Neskaupstaður in Nordfjordur fjord, is the largest municipality of Fjarðabyggð, with about 1500 inhabitants that mainly live from tourism and the fishing industry. Neskaupstaður originally built on a farm called “Nes,” was occupied by Egill Rauði (“the red”). Like many cities and villages in eastern Iceland, Neskaupstaður was an important place of trade in the nineteenth century. In the twentieth century, Neskaupstadur began to boom thanks to herring fishing that lead to the building of the Síldarvinnslan plant, that is now one of the most advanced fish processing plants in Europe – processing around 30,000 tons of fish per year, mainly for human consumption and employs over 200 people.
To get to Nordfjordur, take the road number 92 from the north, if you are traveling from the south, take road 96. The Museum house, Safnahúsið, presents the art collection of the artist Tryggvi Ólafsson, Iceland’s best-known contemporary artist who was born in Nordfjordur in 1940, the Natural History Museum and the Maritime Museum. As for local art, you can admire art in the Gallery Thea ( best known for its clay horses), or the Nesbær Cafe regularly exhibits the work of local artists. For a bit of music, the club Brján offers blues, rock and jazz. Of course, like most of the towns and villages in Icelandic, Nordfjordur also has an outdoor public swimming pool.
Nordfjorður Nature Reserve is famous for its beautiful floral and fauna, and is also the perfect place for bird watching in the summertime. Other outdoor things to do in Nordfjordur are horse riding with the local company Skorrahestar, kayaking if you’re in the mood and, of course, you can go sightseeing. There are impressive views from the rocks at Rauðubjörg ( unique for the purple colour) and from the cave Páskahellir, near the beach. Páskahellir, Easter Cave, is a small cave near the sea in the Neskaupstaður Nature Reserve, formed by sea erosion. The story goes that on Easter morning, you can see the sun dance from Páskahellir. With these caves among rock and lava, the Easter Cave is an exciting place to visit. While there you can see hole marks from ancient trees that were destroyed by lava more than twelve million years ago. To get down to visit Páskahellir, you need to walk about 15 minutes from the nature reserve entrance, you will then see wooden stairs that lead you on the right path -take care while taking the stairs, steps may be slippery.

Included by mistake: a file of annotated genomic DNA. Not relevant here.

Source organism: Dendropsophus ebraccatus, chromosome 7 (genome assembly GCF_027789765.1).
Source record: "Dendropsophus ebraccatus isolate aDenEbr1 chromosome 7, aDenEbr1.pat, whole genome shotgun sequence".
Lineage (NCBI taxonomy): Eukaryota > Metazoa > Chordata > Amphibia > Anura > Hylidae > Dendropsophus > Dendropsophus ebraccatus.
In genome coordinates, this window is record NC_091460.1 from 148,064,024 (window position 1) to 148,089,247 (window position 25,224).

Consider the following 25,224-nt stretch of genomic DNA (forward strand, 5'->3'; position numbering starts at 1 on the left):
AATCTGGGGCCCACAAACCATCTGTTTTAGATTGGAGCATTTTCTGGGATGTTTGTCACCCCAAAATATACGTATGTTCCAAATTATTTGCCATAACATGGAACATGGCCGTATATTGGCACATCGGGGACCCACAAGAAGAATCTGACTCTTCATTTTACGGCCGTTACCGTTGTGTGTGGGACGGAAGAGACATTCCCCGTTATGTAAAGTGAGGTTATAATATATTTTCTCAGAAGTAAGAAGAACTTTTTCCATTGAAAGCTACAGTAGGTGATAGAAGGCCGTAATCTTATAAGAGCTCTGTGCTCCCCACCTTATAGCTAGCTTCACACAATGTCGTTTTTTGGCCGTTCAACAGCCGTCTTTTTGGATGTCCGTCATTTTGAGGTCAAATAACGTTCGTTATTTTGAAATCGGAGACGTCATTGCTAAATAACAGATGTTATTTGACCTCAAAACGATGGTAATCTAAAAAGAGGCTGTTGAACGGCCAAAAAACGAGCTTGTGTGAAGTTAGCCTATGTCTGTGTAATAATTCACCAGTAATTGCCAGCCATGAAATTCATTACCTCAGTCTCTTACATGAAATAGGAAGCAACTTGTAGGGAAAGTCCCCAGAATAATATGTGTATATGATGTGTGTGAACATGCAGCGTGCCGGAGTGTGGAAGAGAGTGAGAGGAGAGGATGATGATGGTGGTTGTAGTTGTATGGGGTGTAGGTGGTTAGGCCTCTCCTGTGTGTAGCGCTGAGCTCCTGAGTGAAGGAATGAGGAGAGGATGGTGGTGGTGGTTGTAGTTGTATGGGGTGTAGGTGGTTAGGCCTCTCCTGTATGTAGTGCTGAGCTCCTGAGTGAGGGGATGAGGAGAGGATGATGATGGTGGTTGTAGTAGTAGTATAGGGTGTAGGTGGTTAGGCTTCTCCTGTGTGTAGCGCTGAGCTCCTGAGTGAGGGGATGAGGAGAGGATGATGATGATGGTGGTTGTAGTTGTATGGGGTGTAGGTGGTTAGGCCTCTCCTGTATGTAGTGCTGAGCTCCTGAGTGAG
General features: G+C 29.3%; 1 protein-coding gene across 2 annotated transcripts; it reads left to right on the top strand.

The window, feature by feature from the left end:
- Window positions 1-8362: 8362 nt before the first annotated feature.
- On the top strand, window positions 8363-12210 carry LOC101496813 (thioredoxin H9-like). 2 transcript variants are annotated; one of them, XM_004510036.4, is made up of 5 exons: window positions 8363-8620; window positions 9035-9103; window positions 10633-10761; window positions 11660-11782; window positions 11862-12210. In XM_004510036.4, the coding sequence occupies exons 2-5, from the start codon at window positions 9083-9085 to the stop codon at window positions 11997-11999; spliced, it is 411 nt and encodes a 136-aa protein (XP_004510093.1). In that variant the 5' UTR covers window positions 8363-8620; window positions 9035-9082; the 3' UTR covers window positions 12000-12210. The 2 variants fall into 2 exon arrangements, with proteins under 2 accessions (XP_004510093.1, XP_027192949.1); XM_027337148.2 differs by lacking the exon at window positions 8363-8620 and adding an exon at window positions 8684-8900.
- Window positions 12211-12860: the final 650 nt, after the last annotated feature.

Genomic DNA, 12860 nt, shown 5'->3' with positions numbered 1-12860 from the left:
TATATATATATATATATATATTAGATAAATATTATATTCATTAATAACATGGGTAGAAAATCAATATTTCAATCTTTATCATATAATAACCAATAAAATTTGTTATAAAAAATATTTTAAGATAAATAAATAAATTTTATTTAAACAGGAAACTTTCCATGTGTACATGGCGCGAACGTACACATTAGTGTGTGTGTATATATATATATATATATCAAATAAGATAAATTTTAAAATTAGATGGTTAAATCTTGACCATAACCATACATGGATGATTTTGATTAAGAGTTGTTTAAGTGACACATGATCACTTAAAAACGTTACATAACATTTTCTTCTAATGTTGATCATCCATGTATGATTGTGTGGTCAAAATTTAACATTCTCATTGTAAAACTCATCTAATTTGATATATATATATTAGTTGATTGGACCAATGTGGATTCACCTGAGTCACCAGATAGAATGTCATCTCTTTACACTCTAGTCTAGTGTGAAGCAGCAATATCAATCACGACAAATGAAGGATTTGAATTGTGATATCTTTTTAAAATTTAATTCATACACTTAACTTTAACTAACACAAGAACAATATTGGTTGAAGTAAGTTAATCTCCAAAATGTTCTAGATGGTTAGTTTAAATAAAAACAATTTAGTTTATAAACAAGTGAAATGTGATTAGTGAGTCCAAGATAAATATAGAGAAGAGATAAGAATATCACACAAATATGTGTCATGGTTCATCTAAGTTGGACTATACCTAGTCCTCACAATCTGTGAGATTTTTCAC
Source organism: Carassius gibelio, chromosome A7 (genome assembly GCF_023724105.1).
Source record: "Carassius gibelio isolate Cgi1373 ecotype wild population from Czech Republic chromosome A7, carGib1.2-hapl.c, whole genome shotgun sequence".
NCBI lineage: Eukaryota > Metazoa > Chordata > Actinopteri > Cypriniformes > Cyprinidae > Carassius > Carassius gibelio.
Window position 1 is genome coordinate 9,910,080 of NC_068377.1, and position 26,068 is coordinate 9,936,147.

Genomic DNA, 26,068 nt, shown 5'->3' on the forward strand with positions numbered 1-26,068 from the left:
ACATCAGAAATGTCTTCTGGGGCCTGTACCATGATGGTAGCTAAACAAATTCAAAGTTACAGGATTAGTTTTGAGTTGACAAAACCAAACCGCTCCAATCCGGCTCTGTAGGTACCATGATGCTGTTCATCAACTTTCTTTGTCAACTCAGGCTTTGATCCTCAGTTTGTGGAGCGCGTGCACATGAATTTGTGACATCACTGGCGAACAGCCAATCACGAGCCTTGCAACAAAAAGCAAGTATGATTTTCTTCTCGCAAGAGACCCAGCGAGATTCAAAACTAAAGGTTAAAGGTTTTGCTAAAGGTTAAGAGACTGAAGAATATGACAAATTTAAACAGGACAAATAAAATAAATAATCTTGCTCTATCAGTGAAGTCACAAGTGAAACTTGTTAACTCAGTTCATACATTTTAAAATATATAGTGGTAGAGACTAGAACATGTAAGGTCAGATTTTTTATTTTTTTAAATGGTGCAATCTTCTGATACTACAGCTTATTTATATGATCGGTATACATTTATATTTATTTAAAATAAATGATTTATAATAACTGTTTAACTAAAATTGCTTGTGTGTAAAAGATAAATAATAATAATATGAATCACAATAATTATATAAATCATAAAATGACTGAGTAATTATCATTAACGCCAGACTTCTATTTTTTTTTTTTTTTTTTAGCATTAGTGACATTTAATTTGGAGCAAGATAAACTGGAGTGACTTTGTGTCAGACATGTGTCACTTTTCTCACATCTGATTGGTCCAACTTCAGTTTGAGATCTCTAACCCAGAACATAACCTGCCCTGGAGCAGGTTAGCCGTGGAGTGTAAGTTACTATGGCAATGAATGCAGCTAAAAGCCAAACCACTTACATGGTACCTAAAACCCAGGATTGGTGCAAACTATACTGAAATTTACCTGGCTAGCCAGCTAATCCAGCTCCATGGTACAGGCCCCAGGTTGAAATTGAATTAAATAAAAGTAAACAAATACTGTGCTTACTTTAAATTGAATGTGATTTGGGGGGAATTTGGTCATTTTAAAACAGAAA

The city of Neskaupstaður is also notorious for the avalanche that killed twelve people in 1974. Today, you can visit the structures that prevent deadly avalanches occurring and causing damage to the town. These structures are above the town, and from the top the panorama view of Neskaupstaður, and Nordfjordur is breathtaking.
Do not forget to visit the waterfall Hengifoss, the highest waterfall in Hellisfjörður at the bottom of Nordfjordur, located on the bay right in front of Neskaupstaður. In this fjord you can see the remains a whale station from the twentieth century.
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